What’s going on?
Facebook announced better-than-expected quarterly earnings last week but investors – noticing that users seem weirdly uncool about being watched non-stop – sent its shares down 4%.
What does this mean?
Just as Snap Inc. and Twitter’s updates suggested last week, the digital ad market has been going from strength to strength. And given that Facebook now has 2.9 billion monthly active users – up from 2.7 billion this time last year – and makes virtually all its money by selling their eyeballs to advertisers, the company’s revenue jumped by a better-than-expected 56%.
Trouble was, that was only a 7% uptick in user numbers – the company’s slowest growth in years. What’s more, Facebook warned that sales growth will slow down significantly for the rest of the year too. That might have something to do with Apple’s recent privacy changes, which have made it harder for advertisers on Facebook to target iOS users – in turn denting one of its most lucrative sources of revenue.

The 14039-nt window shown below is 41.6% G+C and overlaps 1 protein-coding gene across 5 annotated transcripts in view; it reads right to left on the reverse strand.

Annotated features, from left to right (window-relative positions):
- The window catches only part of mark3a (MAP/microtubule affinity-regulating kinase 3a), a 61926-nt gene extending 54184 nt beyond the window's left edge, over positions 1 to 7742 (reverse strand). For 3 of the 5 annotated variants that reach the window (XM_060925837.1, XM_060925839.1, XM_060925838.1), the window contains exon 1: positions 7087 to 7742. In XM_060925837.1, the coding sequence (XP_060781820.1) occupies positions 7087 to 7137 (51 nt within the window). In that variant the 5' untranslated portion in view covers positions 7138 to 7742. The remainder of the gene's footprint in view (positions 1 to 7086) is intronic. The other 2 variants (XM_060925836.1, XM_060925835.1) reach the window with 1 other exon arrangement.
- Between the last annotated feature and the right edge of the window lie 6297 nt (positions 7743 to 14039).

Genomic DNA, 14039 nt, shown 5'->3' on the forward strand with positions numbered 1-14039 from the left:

Why should I care?
The bigger picture: Everything’s back to normal, right?
Facebook’s announcement comes just a day after positive updates from Apple, Microsoft, and Alphabet. These four companies have now posted a combined profit of around $67 billion in a record-busting quarter, as they ride a resurgence in consumer and business spending that suggests the worst of the pandemic-induced impact is a thing of the past.
For markets: If it’s good enough for hedge funds…
Facebook is one of hedge funds’ favorite stocks right now: 27% of them own shares in the social media giant – more than any other single stock – and 57% of those have it as a top ten holding. That could be an encouraging sign: over the last 18 years, the stocks that have seen the biggest increase in hedge fund ownership have usually gone on to outperform their sector rivals in the next few quarters.